Four of 12 Thai schoolboys were rescued from a flooded cave on Sunday as divers launched a daring and dangerous mission to free the children and their soccer coach who have been trapped underground for more than two weeks, officials said.
Thirteen foreign divers and five members of Thailand’s elite navy SEAL unit guided the boys to safety through narrow, submerged passageways that claimed the life of a former Thai navy diver on Friday.
As night fell, the operation to rescue the remaining eight boys - some as young as 11 and weak swimmers - and their coach was called off until Monday morning.
“Today we managed to rescue and send back four children to Chiang Rai Prachanukrua Hospital safely,” the head of the rescue operation, Narongsak Osottanakorn, told a news conference. “... It’s a big success of all teams. We have thousands of people helping us with the operation.”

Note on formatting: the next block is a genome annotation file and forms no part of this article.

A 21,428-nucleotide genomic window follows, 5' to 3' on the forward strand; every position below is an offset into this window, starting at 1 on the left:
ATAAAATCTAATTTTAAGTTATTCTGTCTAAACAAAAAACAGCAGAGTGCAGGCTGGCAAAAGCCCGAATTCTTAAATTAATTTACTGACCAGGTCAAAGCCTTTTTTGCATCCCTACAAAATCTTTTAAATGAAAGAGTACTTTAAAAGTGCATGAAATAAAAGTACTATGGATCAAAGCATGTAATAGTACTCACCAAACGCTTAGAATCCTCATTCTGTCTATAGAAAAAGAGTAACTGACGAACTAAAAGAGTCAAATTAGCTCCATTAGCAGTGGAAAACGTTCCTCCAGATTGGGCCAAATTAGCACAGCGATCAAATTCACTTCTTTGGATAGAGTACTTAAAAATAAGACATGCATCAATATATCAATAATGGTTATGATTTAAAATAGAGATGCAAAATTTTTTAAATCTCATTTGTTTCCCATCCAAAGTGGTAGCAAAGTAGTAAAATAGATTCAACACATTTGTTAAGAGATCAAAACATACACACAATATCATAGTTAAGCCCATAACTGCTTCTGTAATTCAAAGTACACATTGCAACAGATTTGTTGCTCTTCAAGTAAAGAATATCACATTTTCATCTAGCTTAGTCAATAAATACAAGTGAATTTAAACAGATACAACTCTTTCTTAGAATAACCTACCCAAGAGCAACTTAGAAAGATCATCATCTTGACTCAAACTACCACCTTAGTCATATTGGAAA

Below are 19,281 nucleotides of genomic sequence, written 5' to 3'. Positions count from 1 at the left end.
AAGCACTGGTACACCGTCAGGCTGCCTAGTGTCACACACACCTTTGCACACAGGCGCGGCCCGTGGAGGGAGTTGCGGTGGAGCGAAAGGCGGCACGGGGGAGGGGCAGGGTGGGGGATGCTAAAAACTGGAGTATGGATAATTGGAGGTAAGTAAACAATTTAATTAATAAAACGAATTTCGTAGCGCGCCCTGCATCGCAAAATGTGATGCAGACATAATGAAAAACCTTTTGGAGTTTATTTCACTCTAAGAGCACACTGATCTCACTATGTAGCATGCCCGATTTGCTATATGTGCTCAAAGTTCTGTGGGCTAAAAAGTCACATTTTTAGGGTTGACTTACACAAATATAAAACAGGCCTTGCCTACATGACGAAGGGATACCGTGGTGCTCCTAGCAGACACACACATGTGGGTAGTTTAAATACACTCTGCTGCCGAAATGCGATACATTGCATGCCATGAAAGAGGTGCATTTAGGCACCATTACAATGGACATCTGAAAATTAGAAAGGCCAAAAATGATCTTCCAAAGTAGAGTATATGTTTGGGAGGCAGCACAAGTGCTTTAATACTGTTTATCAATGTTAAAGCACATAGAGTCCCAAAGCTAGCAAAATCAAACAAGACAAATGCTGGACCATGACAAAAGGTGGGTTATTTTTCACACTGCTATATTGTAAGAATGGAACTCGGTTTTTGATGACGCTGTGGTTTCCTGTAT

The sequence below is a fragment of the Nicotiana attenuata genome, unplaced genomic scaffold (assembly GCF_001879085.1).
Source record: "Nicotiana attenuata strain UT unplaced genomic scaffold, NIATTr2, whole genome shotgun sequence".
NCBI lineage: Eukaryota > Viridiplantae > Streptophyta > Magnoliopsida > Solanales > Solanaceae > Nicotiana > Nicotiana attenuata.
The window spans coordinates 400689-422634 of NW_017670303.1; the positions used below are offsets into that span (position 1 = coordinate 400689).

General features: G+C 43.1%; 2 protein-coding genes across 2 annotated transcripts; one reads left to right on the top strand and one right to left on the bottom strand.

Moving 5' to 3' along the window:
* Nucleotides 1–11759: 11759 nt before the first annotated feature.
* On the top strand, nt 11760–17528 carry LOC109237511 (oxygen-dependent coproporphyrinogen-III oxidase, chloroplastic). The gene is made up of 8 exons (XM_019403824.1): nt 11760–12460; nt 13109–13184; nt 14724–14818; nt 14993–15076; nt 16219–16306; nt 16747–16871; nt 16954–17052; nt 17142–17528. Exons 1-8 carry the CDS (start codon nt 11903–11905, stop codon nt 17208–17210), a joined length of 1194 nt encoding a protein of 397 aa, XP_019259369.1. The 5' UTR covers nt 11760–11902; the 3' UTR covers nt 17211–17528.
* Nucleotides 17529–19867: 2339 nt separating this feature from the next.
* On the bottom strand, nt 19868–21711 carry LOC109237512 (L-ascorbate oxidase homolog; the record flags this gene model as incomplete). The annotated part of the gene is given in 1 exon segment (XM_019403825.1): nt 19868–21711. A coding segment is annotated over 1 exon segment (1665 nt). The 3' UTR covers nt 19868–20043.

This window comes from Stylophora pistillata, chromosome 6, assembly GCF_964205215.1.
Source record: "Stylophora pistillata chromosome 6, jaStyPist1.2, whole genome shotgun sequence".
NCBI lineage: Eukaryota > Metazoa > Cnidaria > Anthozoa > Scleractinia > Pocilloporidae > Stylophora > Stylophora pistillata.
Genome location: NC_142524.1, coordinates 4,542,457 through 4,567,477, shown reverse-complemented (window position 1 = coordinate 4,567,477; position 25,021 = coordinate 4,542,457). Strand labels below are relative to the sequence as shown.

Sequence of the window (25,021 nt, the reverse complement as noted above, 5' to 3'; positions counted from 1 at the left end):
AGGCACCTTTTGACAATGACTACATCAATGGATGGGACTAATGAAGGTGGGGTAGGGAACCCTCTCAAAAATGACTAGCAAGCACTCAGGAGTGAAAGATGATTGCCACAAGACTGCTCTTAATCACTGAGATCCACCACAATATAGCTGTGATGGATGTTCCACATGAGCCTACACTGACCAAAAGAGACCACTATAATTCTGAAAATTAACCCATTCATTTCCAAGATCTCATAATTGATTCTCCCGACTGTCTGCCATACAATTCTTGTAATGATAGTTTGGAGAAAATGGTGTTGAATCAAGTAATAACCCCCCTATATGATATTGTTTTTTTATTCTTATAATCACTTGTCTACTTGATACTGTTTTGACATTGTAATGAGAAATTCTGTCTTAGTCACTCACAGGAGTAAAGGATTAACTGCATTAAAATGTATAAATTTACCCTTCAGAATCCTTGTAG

The rescue teams now needed at least 10 hours to prepare for their next operation, involving about 90 divers in total, 50 of them from foreign countries, he said.
A helicopter flew the four boys to the nearby city of Chiang Rai, where they were taken by ambulance to hospital.
Their ordeal has drawn huge media attention in Thailand and abroad, and getting the boys out safely could be a boost for Thailand’s junta ahead of a general election next year.
“Today is D-Day,” Narongsak had earlier told reporters.
Bursts of heavy monsoon rain soaked the Tham Luang Cave area in northern Chiang Rai province on Sunday and storms were expected in the coming weeks, increasing the risks in what has been called a “war with water and time” to save the team.
The boys, aged between 11 and 16, went missing with their 25-year-old coach after soccer practice on June 23, setting out on an adventure to explore the cave complex near the border with Myanmar and celebrate a boy’s birthday.
The rescue teams had rehearsed the plan for several days, Narongsak said, and had managed to drain the water level in the cave considerably, but needed to move fast.